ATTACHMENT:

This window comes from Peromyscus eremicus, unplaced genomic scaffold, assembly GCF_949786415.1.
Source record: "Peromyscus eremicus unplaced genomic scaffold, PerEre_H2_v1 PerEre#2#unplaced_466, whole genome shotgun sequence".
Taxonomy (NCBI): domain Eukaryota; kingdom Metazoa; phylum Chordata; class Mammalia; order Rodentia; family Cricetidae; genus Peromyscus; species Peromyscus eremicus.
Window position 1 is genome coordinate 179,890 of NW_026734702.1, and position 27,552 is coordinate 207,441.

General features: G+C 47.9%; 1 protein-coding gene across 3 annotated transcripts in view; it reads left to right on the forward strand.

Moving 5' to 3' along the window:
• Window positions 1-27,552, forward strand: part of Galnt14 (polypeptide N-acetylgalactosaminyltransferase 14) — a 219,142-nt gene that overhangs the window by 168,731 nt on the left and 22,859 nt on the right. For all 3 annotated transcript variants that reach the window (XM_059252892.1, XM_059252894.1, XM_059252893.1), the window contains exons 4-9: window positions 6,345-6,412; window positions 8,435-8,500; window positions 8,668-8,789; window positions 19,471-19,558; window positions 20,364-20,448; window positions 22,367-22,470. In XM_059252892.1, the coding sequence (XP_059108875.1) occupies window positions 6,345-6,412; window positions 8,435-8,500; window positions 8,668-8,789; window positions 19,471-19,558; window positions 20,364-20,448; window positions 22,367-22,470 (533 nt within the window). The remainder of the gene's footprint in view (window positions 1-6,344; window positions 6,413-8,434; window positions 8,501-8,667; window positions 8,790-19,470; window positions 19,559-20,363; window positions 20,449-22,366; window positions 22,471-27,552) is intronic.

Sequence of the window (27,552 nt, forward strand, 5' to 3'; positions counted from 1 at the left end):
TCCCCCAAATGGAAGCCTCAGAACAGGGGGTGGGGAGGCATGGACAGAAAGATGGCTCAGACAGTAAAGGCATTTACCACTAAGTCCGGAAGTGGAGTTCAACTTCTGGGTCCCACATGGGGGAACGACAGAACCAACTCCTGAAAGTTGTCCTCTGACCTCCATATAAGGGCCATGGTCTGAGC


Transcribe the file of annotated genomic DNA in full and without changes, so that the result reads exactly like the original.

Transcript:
This window comes from Peromyscus eremicus, unplaced genomic scaffold, assembly GCF_949786415.1.
Source record: "Peromyscus eremicus unplaced genomic scaffold, PerEre_H2_v1 PerEre#2#unplaced_466, whole genome shotgun sequence".
Taxonomy (NCBI): domain Eukaryota; kingdom Metazoa; phylum Chordata; class Mammalia; order Rodentia; family Cricetidae; genus Peromyscus; species Peromyscus eremicus.
Window position 1 is genome coordinate 179,890 of NW_026734702.1, and position 27,552 is coordinate 207,441.

General features: G+C 47.9%; 1 protein-coding gene across 3 annotated transcripts in view; it reads left to right on the forward strand.

Moving 5' to 3' along the window:
• Window positions 1-27,552, forward strand: part of Galnt14 (polypeptide N-acetylgalactosaminyltransferase 14) — a 219,142-nt gene that overhangs the window by 168,731 nt on the left and 22,859 nt on the right. For all 3 annotated transcript variants that reach the window (XM_059252892.1, XM_059252894.1, XM_059252893.1), the window contains exons 4-9: window positions 6,345-6,412; window positions 8,435-8,500; window positions 8,668-8,789; window positions 19,471-19,558; window positions 20,364-20,448; window positions 22,367-22,470. In XM_059252892.1, the coding sequence (XP_059108875.1) occupies window positions 6,345-6,412; window positions 8,435-8,500; window positions 8,668-8,789; window positions 19,471-19,558; window positions 20,364-20,448; window positions 22,367-22,470 (533 nt within the window). The remainder of the gene's footprint in view (window positions 1-6,344; window positions 6,413-8,434; window positions 8,501-8,667; window positions 8,790-19,470; window positions 19,559-20,363; window positions 20,449-22,366; window positions 22,471-27,552) is intronic.

Sequence of the window (27,552 nt, forward strand, 5' to 3'; positions counted from 1 at the left end):
TCCCCCAAATGGAAGCCTCAGAACAGGGGGTGGGGAGGCATGGACAGAAAGATGGCTCAGACAGTAAAGGCATTTACCACTAAGTCCGGAAGTGGAGTTCAACTTCTGGGTCCCACATGGGGGAACGACAGAACCAACTCCTGAAAGTTGTCCTCTGACCTCCATATAAGGGCCATGGTCTGAGC